Figure 3. Shows 3D printed ear implanted into rat.

The way the procedure will work is quite amazing. First, a 3D scanner will scan the normal ear of the patient. Inside the computer program, the scan will be inverted and turned into a 3D printable model. The researchers will then 3D-print the ear out of a spongy, plastic-like material that is porous and will act as a scaffold. The ear will then be placed under the skin on the forearm of the patient for between 4 and 8 weeks. Over this time, the forearm skin will grow around the scaffold, along with the necessary blood vessels. The ear is then removed from the arm, and transplanted to the patient’s head.

“This is going to revolutionize organ transplantation,” Dr Michelle Griffin, a surgeon at University College Hospital, told the BBC’s Inside Out program. “When children are born without ears or congenital deformities of the ear they have to go through quite invasive surgery. The new method will be less expensive and better.”

Figure 4. Shows open source Biolab using 3D bioprinting platform with earlobe vasculature system.

Figure 4. Shows open source Biolab using 3D bioprinting platform with earlobe vasculature system.

Figure 5. China is conducting clinical trials on various methods to replace ears lost to accidents or disease.

Figure 5. China is conducting clinical trials on various methods to replace ears lost to accidents or disease.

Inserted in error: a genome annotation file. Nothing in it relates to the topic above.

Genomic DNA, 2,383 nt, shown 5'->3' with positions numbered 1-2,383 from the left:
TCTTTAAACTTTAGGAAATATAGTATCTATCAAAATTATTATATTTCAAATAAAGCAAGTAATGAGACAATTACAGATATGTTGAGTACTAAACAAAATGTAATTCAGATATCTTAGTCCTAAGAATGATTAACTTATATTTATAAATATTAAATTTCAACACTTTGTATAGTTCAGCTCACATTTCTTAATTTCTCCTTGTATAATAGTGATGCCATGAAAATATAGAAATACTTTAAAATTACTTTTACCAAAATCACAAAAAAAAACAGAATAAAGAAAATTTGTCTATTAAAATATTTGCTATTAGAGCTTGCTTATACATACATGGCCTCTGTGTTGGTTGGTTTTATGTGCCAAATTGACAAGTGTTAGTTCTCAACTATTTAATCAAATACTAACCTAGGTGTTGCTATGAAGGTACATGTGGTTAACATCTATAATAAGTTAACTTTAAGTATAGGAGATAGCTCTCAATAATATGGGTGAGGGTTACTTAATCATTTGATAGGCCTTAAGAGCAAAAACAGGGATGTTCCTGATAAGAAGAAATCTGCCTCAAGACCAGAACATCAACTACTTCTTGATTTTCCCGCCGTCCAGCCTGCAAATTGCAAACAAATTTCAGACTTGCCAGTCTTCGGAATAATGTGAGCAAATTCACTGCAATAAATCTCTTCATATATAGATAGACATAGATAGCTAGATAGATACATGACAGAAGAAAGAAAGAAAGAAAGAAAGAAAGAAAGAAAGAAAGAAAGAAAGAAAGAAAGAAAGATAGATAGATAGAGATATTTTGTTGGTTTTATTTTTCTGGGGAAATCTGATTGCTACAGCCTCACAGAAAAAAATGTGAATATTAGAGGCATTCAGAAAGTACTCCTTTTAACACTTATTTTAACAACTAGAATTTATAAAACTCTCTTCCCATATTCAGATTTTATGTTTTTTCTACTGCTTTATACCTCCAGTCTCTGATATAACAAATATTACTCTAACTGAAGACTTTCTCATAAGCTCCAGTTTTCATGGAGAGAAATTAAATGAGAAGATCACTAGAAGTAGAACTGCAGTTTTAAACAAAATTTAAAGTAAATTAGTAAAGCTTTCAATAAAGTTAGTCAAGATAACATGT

Figure 6. 3D printing of synthetic kidney and prostate computer models for clinical trials

Figure 6. 3D printing of synthetic kidney and prostate computer models for clinical trials.

Dr. Anthony Atala is the director at Wake Forest University Institute for Regenerative Medicine. Dr. Atala is formerly a surgeon and urologist at Harvard University. He is also co-founder of Regenerative Medicine Institute in the hopes of catalyzing the rapid development of a new specialty. The ultimate objective of regenerative medicine is to create body parts using methods such as molds, scaffolding, and 3D printing to replace parts lost to trauma, disease, and age. Several of these methods are now being pursued by startup companies as well as many research centers around the globe.

Researchers and physicians at Wake Forest, other US institutions, Asia, and in Europe have implanted some of the early laboratory-constructed human body parts including windpipes, bladders, urethras, ears, and noses.

Research teams learned they could grow mesenchymal stem cells, a type of stem cell normally found in bone marrow, from skin samples, by subjecting normal cells extracted from the patient to a shock such as bathing in a mildly acidic pH or by genetic manipulation. These induced stem cells can then be converted to body parts when stimulated with hormones and growth factors to coax the stem cells into becoming fat, muscle, and bone cells. These newly-differentiated cells are used to grow sheets of cells of one type such as epithelial or muscle or cartilage.